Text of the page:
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Training and Fitness: Why and How to Track Morning Resting Heart Rate (MRHR)

I should have been tracking this at the start of training season, but hadn’t. So I’ve just started again. So far, there are only three data points shown below, the first being the day after two very hard training days (4 hour ride and 3 hour ride on two weekend days). So the 44 figure is on another moderate day (2 hours); the 42 bpm follows an easier day, and the 41 bpm figure follows a 1/2 of baseline workout (600 kilojoules).

It's only a few beats drop, but the resting heart rate can be seen to decline a bit over the course of the week as recovery progresses from the hard ride on 16 Feb, in spite of a 6 day rolling average workout energy of 1952 kilojoules per day (1866 kilocalories/day).

3248, 2296, 1391, 667, 2541, 1573 = 1952/1866 kilojoules/kilocalories / day
(first figure 6 days old, last figure newest)

The workouts following the hardest and longest 32348 kj workout (on a Saturday) were designed as disciplined extensive endurance workouts so as to stress only the aerobic system, not muscle strength. The strategy clearly was effective.

Fully rested (taking 2 days off), I expect something around 38 (to be confirmed, but I have observed figures as low as 32 in the past).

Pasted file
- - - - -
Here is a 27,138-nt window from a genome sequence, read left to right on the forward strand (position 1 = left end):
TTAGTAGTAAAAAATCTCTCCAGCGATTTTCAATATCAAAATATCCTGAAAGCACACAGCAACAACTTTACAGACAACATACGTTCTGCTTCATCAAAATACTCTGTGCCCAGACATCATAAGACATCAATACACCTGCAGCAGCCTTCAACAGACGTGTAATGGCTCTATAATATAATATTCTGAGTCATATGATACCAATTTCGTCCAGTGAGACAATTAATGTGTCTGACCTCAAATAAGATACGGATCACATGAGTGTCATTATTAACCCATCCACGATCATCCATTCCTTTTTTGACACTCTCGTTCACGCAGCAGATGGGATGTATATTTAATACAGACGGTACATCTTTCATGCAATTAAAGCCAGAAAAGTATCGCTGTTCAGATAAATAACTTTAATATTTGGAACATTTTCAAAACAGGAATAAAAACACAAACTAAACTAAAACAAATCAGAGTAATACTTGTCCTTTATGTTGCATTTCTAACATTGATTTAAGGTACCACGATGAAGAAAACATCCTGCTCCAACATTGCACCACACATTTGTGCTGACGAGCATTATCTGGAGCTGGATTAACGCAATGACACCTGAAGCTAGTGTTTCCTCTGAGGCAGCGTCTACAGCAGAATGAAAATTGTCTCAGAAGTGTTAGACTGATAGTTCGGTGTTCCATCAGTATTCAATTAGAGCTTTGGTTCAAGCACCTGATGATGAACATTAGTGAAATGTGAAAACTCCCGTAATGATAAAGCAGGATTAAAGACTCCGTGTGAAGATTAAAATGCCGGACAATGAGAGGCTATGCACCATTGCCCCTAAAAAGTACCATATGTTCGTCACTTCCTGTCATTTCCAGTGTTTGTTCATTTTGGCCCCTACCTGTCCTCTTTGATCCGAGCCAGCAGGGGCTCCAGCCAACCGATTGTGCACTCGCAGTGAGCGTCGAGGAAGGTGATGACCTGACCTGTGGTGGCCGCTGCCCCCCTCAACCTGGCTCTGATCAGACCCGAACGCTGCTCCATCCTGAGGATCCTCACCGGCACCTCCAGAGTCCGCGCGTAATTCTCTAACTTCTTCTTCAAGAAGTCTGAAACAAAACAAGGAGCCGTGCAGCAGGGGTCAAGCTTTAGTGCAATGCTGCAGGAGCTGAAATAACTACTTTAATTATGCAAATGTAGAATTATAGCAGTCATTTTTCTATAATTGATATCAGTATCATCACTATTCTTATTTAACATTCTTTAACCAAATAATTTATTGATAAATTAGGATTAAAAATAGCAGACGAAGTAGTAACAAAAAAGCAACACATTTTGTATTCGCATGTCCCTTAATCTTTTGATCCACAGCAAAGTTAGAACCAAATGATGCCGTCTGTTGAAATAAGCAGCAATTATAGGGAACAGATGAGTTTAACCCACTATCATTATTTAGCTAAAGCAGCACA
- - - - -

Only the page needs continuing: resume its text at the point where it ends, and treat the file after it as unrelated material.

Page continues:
Morning resting heart rate (bpm), start of data gathering (5 days/mornings)

Tracking Morning Resting Heart Rate (MRHR)

Tracking MRHR gives clues as to recovery or illness and other factors:

  • MRHR will be relatively high the day after a hard workout (5 to 10 beats, depending on a variety of factors).
  • MRHR will be up by 5 to 25 beats in the case of illness. Skip training if illness seems apparent; it’s a red flag.
  • MRHR can do odd things if overtrained; any significant variation from typical is cause for some thought at least. Recording heart rate overnight against a “known well rested” baseline adds a lot more insight than just a morning check.
  • Hydration and stress and medications can affect MRHR.
  • MRHR drops steadily as fitness increases, thus it is an excellent long-term tracker of fitness gains (provided one allows for full recovery).
  • MRHR is generally lower with age, at least for fit people (maximum heart rate drops by about 1 beat per year, but minimum heart rate also declines a bit).
  • Heart rate is a personal measure; don’t bother comparing your own heart rate to someone else’s; there is no real “normal”, only a very wide range of physiological normals. Do not confuse statistics of populations with your own personal physiology. This is why tracking your own normal is important.

How I measure MRHR

  1. Before rising in the morning, strap on heart rate band*.
  2. Lie flat on back, relax completely, record a multi-minute interval at rest.

Any movement (even raising an arm) can push HR up a few beats, so be consistent in position and lie still. Take the *average* (mean) heart rate over the lowest 2-minute interval. If the device does not record, observe the heart rate on the device; use the consistently lowest reading (not necessarily the lowest number).

* Counting heart beats by sensing one’s own pulse introduces error by a few beats because some muscle activation is generally required to to do (at complete rest on one’s back, even a little muscle activation can introduce 10% error, e.g., 4 beats on top of 40). But as long as done consistently each day, this is fine for the purpose of trends (but the true MRHR may be a few beats lower).

Shown below is a 3+ minute recording at rest averaging 41 beats (bpm).

Morning resting heart rate (bpm) recorded for nearly 4 minutes

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